UK: Asylum - cuts in legal aid may jeopardise lives and undermine human rights

The human rights organisation, which has itself submitted a response to the government's Department for Constitutional Affairs, warns that the cuts will result in the closure of reputable legal firms dealing with asylum.

Amnesty International is stressing that the proposed arbitrary time restrictions on legal aid at the initial application stage may often be a 'direct obstacle' to good-quality case preparation, not least as asylum claims often involve complex human rights issues, may require interpretation skills and the seeking of medical reports.

With international human rights law providing for the right to legal assistance in asylum applications, and with the UK government itself committed to the provision of publicly funded legal services as a means of 'promoting social justice', Amnesty International is concerned that legal aid cuts are contrary to the principles of international refugee law as well as domestic human rights commitments.

Amnesty International UK Refugee Affairs Programme Director Jan Shaw said:

'Without a full and fair hearing asylum-seekers' lives may be jeopardised, with people being returned to face the very persecution that they have often risked their lives to flee.

'While Britain often prides itself on its excellent legal system, these cutbacks risk eroding legal protection for asylum-seekers, while also heightening the risk of people being wrongly returned to countries where access to justice is regularly denied - notably countries like Iran, the Democratic Republic of the Congo, Afghanistan, Zimbabwe, Somalia and Iraq.

'The government needs to listen to legal practitioners and other experts who are saying that it is just not possible to have a 'one-size-fits-all' legal aid system and also deal with complex asylum cases involving often highly vulnerable people.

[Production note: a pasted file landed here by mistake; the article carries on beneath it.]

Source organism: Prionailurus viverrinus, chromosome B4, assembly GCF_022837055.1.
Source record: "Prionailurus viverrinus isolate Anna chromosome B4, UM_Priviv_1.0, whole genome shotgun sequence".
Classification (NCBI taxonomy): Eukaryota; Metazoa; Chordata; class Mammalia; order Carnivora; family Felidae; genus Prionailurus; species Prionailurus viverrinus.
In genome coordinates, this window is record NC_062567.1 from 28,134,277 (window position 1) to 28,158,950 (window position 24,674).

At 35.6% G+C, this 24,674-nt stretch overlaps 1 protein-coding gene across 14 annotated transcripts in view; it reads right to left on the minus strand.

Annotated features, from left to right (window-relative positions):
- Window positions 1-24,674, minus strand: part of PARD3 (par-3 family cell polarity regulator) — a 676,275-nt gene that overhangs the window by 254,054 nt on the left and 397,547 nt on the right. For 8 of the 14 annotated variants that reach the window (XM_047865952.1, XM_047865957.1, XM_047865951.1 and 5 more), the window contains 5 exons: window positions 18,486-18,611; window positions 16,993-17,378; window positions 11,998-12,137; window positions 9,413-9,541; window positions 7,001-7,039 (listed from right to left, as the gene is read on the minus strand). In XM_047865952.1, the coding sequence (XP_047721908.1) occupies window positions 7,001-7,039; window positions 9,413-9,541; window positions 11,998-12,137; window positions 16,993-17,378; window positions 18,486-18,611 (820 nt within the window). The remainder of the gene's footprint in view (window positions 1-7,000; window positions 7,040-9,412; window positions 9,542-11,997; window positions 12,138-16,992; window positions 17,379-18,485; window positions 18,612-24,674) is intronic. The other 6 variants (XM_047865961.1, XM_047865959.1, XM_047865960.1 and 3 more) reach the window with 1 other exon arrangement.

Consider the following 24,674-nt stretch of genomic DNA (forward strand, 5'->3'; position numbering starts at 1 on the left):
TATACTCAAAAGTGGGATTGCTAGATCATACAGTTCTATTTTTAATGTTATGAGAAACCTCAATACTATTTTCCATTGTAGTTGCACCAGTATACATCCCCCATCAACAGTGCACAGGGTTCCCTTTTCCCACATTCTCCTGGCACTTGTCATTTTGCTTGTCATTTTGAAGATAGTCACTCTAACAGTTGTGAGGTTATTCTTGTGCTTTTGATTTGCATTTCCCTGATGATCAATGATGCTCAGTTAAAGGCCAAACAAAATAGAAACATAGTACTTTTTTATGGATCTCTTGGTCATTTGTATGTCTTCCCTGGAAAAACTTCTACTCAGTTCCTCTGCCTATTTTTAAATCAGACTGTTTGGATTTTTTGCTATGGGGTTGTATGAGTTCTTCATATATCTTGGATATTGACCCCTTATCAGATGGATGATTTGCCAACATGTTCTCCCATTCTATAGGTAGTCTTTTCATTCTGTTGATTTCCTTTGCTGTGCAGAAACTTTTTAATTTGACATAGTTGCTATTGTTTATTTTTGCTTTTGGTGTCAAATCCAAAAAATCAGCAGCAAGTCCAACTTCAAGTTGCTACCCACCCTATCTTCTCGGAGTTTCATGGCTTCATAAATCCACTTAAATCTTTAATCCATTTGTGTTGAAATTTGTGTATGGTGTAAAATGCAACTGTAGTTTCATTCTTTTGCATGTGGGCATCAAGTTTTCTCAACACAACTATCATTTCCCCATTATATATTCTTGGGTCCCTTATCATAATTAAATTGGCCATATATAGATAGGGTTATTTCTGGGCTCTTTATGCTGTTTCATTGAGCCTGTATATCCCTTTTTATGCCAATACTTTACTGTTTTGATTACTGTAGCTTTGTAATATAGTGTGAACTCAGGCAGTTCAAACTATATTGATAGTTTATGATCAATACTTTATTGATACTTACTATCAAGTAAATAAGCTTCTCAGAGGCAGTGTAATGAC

'The case of a highly traumatised torture victim, for example, may involve detailed research into an individual's specific background, the checking of claims and medical reports, interpretation, as well as numerous administrative procedures that could easily exceed the government's quite arbitrary five-hour limit.

'You cannot set arbitrary limits to a fair asylum process.'

Although the proposals are framed as an attempt to improve the overall quality of legal provision for asylum-seekers, Amnesty International is concerned that if the proposals go ahead, quality of legal services will in fact be degraded due to a consequent closure of reputable legal firms.

Jan Shaw added:

'If the government presses ahead with these draconian restrictions on legal aid, rather than only clamping down on poor-quality legal practice, the measures will have the effect of driving sorely-needed legal experts out of asylum work.' More about our work on refugees and asylum seekers...

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